So that’s that. In December 2020, Aurinia and Otsuka entered a collaboration and licensing agreement for the development and commercialization of voclosporin for the treatment of LN in the United Kingdom, EU, Japan, Russia, Switzerland, Norway, Belarus, Iceland, Liechtenstein, and Ukraine. After its U.S. approval, voclosporin was approved in the EU and its 27 member countries, and was also recently approved in the UK. Its Swiss application is being reviewed in that country.
Coming to the patent issue here, I noted in my previous coverage that AUPH has been going through a patent dispute with India’s Sun Pharma, which filed an IPR or inter partes review challenging the 036 patent, which has a term till 2037 and has “claims directed at LUPKYNIS dosing protocol for lupus nephritis used in our clinical trials.” According to analysts, this could hurt M&A possibilities for AUPH. I noted earlier that:
…this generic challenge, if not concluded satisfactorily for Aurinia, could impact its long-term revenue potential. A determination on patentability, relative to the IPR, is expected on or prior to July 26, 2023.
Just two days ago, the two companies filed a joint motion to dismiss the IPR, after reaching an agreement between them with regard to Aurinia’s U.S. Patent No. 10,286,036, as well as settlement of the ongoing patent infringement litigation in the United States related to Sun’s CEQUA. The agreement is subject to the U.S. Patent Trial and Appeal Board approving the joint motion. Financial terms of the agreement were not disclosed.
Yesterday, Dealreporter said in its "Morning Flash" piece “that Aurinia could be viewed as a takeover target with the patent overhang lifted.” Last year, also in January, Dealreporter had said Biogen (BIIB) may have AUPH on its takeover radar. In 2021, Bloomberg reported that GSK plc (GSK) may be considering buying out Aurinia. Otsuka Holdings (OTCPK:OTSKF) has also been cited as a possible buyer. I have stopped putting much stock in these rumors. Every time these come out, the stock goes up a few points; but then, nothing pans out. Someone could well buy AUPH - and like I discussed before, each of these companies does have synergies. However, this is an event that will be impossible to predict through any sort of metric, because many of those metrics will apply to many other companies.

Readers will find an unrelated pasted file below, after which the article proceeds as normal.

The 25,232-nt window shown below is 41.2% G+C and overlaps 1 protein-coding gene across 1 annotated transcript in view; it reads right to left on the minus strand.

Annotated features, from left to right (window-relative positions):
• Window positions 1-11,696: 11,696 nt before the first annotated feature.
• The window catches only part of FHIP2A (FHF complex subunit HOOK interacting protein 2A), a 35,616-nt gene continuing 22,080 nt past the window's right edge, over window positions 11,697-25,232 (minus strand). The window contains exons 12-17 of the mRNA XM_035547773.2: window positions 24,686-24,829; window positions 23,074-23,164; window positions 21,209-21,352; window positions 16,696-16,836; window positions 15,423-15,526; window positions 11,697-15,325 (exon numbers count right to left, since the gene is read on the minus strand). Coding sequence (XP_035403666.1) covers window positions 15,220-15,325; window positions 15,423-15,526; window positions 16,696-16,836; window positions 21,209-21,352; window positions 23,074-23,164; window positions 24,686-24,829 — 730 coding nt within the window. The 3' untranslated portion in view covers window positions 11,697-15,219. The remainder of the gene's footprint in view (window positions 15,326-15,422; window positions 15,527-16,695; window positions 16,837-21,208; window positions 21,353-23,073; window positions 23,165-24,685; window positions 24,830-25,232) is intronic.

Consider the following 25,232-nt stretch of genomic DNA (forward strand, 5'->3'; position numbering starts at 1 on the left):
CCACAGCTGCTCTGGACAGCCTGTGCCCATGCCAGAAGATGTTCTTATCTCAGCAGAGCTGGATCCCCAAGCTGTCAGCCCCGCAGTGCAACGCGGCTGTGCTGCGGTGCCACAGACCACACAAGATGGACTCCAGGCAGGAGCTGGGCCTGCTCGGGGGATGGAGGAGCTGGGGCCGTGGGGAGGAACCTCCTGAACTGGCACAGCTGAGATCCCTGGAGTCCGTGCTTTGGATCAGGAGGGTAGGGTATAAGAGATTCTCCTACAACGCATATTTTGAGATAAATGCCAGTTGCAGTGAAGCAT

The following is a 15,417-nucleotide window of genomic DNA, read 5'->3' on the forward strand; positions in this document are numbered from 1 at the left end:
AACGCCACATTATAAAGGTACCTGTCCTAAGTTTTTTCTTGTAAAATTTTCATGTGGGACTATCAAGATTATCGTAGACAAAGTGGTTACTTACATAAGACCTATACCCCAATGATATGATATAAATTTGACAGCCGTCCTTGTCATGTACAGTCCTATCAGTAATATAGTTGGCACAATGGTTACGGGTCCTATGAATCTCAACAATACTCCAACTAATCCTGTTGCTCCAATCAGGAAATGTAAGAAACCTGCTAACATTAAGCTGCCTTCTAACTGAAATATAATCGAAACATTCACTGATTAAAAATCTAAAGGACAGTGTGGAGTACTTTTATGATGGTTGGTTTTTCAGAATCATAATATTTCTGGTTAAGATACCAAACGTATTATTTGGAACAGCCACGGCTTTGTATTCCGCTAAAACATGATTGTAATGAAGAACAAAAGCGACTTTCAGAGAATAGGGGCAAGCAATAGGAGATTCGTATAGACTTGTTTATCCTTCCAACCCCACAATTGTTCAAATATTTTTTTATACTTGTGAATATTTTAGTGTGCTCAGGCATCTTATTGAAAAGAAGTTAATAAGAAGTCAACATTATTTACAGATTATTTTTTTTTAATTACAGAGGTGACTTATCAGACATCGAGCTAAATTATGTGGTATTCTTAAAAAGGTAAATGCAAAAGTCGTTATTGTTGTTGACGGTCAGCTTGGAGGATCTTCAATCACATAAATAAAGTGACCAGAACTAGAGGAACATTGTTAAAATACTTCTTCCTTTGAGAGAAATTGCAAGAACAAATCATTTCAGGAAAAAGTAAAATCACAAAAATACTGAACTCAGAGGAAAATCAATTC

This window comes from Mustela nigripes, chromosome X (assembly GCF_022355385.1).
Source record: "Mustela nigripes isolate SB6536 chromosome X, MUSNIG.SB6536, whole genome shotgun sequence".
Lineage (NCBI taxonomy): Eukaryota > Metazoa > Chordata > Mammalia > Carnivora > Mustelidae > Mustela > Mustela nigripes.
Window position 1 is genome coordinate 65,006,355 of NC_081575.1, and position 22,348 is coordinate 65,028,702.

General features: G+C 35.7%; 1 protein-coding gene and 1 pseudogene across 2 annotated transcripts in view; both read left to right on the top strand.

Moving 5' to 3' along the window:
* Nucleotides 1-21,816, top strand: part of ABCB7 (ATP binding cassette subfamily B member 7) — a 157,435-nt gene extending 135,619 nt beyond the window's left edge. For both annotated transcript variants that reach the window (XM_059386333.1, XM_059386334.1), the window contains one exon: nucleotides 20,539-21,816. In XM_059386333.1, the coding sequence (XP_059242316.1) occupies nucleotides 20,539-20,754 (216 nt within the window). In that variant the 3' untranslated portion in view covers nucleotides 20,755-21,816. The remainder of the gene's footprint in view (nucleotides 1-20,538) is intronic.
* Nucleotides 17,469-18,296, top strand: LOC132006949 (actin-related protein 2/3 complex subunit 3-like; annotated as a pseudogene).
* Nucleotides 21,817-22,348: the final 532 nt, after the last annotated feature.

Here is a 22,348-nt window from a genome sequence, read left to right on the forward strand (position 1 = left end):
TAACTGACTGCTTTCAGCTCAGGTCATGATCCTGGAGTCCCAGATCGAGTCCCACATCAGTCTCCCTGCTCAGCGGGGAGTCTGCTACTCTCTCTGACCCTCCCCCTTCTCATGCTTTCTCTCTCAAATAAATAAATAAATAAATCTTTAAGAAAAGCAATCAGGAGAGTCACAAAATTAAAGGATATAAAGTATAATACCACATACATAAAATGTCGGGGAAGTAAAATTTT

Aurinia Pharmaceuticals Inc. has been down for a while now, despite the quick 30% spike after the patent resolution. Broadly, I do not like the fundamentals and the commercialization dynamic. The company has a lot of cash (I discussed all that earlier), but voclosporin does not sell well - possibly for some of the reasons I indicated earlier today. Its pipeline is at an early stage. The only way Aurinia Pharmaceuticals Inc. could go up is through a buyout, but like I said, that’s not something whose timeline or likelihood I can predict. Therefore, I still stay on the sideline, even if that means letting an opportunity slide.
Thanks for reading. At the Total Pharma Tracker, we offer the following:-
Our Android app and website features a set of tools for DIY investors, including a work-in-progress software where you can enter any ticker and get extensive curated research material.
For investors requiring hands-on support, our in-house experts go through our tools and find the best investible stocks, complete with buy/sell strategies and alerts.
Sign up now for our free trial, request access to our tools, and find out, at no cost to you, what we can do for you.
This article was written by
Disclosure: I/we have no stock, option or similar derivative position in any of the companies mentioned, and no plans to initiate any such positions within the next 72 hours. I wrote this article myself, and it expresses my own opinions. I am not receiving compensation for it (other than from Seeking Alpha). I have no business relationship with any company whose stock is mentioned in this article.